At the level of systematic inquiry, the biggest challenge – and opportunity – will be in the realm of moral and political theory, where it is very often assumed we humans are capable of the very kind of reasoning that is impossible in a universe of deterministic laws. As a result, I’m inclined to think many conceptions of morality and politics will need to be discarded or dramatically rethought. On the plus side, we will, I think, be able to look at old phenomenon from a fresh perspective. For example, the fact that voters often vote against their interests only seems perplexing when we think they can freely choose between the relevant candidates or policies. Instead, the fact that voters often vote against their own interests makes much more sense when we accept that those votes are determined by factors beyond the control of any one voter.

Strictly speaking, what I am proposing is not terribly radical, even if my characterization may be unsettling to some. For example, behavioural economists, primarily as a result of important and influential work in psychology, have already accepted the notion that we humans don’t reason anything like economists once thought we did. They are now adjusting their theories and research methods accordingly. Furthermore, it can be claimed, I think, that economists have always implicitly assumed that people don’t really reason freely because one of their fundamental claims has always been that the vortex of the market somehow magically makes all people freely choose to act in entirely predictable ways – which hardly seems free at all. Economists were, for a long time, perplexed by the fact that actual humans rarely act in accord with the predictions of their theories. Now, because of the historical evolution of the discipline, behavioural economists tend to talk as if we humans are poor at reasoning. However, it must be the case that we don’t reason at all, if by “reason” we mean anything that involves the exercise of one’s free will.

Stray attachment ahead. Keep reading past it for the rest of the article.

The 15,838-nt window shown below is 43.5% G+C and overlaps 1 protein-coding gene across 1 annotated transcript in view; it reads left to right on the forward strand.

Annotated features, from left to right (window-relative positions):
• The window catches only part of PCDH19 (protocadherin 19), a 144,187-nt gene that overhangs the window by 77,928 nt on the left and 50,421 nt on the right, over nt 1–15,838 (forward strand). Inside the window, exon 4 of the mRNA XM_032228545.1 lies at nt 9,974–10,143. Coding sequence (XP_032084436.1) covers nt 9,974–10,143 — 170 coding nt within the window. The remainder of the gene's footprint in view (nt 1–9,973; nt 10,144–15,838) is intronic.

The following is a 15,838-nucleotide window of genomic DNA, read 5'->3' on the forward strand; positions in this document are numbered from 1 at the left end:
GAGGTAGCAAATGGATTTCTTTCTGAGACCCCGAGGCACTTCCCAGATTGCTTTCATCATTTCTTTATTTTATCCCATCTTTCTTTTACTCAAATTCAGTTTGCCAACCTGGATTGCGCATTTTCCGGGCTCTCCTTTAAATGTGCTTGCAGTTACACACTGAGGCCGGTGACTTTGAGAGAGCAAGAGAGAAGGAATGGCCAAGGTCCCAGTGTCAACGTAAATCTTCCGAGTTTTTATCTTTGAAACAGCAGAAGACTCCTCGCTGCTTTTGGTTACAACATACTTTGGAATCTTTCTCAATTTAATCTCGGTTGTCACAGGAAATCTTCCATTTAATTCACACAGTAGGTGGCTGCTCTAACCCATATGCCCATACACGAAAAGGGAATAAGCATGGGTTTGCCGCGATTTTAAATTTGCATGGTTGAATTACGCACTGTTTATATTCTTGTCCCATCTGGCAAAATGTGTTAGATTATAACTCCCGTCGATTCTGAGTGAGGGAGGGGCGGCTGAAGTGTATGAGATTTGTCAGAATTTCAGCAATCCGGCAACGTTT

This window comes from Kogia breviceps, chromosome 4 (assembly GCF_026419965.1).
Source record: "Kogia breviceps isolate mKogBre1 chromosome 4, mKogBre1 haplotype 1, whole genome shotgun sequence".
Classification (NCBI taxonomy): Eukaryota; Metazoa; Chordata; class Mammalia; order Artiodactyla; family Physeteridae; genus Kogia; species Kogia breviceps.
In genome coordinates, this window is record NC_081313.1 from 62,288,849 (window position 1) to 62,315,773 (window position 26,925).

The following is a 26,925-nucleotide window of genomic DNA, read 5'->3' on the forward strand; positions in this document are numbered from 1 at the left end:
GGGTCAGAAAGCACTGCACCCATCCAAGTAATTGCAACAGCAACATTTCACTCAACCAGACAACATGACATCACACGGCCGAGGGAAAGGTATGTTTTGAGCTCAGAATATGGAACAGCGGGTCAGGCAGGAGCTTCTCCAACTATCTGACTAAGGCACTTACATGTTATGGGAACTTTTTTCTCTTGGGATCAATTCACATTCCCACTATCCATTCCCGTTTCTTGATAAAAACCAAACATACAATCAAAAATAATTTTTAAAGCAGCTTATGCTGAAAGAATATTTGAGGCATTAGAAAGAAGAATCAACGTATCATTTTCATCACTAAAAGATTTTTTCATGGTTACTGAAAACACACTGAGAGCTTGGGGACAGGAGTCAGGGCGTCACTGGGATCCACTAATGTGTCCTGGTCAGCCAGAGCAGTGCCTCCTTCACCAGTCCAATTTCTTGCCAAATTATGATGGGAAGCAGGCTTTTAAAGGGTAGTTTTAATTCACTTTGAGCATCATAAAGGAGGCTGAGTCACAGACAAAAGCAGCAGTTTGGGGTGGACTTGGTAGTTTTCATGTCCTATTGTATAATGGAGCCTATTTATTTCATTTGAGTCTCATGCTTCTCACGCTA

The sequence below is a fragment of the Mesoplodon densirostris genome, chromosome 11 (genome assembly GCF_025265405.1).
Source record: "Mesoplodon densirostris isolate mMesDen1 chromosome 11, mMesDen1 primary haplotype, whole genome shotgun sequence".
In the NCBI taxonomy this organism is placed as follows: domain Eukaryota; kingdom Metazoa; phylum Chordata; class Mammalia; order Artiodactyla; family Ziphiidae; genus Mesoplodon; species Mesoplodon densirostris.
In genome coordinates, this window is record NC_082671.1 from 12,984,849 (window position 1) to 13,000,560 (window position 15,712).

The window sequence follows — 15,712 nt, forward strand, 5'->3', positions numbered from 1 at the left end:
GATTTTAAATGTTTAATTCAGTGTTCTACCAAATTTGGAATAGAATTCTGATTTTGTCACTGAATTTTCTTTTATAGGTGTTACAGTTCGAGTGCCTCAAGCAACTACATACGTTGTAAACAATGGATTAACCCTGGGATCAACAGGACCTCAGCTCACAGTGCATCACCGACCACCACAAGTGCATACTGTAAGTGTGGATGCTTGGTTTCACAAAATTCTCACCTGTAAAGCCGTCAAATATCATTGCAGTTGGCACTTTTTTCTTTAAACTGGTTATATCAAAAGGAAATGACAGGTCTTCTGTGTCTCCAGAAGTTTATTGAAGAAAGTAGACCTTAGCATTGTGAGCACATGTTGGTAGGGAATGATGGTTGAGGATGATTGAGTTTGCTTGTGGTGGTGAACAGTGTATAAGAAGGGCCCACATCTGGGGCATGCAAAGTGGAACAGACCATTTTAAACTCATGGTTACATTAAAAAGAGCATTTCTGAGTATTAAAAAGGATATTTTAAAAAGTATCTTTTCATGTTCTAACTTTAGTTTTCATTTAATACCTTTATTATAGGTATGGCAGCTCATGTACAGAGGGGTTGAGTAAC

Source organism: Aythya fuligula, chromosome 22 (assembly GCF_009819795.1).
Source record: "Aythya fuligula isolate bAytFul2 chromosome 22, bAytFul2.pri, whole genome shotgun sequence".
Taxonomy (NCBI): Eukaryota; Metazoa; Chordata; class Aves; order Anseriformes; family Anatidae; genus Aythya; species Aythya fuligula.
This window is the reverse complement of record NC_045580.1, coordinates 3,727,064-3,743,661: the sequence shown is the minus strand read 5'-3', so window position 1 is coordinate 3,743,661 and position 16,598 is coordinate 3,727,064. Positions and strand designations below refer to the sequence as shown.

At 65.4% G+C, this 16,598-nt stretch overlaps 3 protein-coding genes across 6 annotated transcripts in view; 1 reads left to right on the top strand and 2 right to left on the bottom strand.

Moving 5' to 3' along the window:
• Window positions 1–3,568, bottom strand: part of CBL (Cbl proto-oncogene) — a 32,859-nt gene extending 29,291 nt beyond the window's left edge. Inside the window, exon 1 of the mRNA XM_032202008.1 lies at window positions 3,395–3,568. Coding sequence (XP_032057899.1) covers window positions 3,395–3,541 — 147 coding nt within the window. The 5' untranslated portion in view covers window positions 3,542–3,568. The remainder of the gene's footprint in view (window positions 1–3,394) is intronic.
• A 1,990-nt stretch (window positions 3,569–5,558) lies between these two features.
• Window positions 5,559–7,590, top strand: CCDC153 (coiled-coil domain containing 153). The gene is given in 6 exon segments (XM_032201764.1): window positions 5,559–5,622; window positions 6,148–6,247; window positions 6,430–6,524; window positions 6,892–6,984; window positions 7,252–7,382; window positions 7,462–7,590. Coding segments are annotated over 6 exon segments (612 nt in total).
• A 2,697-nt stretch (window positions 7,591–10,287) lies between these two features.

“If what you are saying is true,” the unsympathetic reader might ask, “why do you even bother sharing your ideas?” The answer, of course, is simple. I am one instance of a species that has reproduced successfully because a critical mass of us have always done something pretty much like what I am doing now – sharing ideas that cause people to take on those ideas as their own. Moreover, the part of me that thinks it is freely choosing to think and write in the way that I do can also point to research that suggests that mere exposure to an idea can cause people to judge it to be true, whether they realize it or not. So, if you’ve come this far, you’re already more susceptible to believing the claim that there is no such thing as free will and, for the part of me that thinks it is in control, that is as good a reason as any to share an idea. 

I also happen to think the idea that there is no such thing as a free will can lead to positive and practical outcomes in one’s life. In my own case, as my neurons have rewired themselves in whatever way is required for my conscious mind to take seriously the notion we don’t have a free will, I’ve discovered I am much less likely to get frustrated and angry with myself and others. From this new perspective, for example, people who disagree with me aren’t willfully ignoring the facts or failing to reason properly, they are simply following a wholly determined path over which they and I have no control. On the other hand, if I am the one who is wrong and not aware of it, there’s not a whole lot I can do about it, other than put myself into situations and environments that might stimulate correct belief and then wait for the cognitive miracle to come. Similarly, along those lines, if I make mistakes in my day-to-day life or fail to live up to some personal ideal, I am also much less likely to get angry with myself. Instead of punishing myself for a failure of will, I focus instead on the mental gymnastics that will keeping me moving towards my goal or ideal, which – not surprisingly – is exactly what the best teachers do.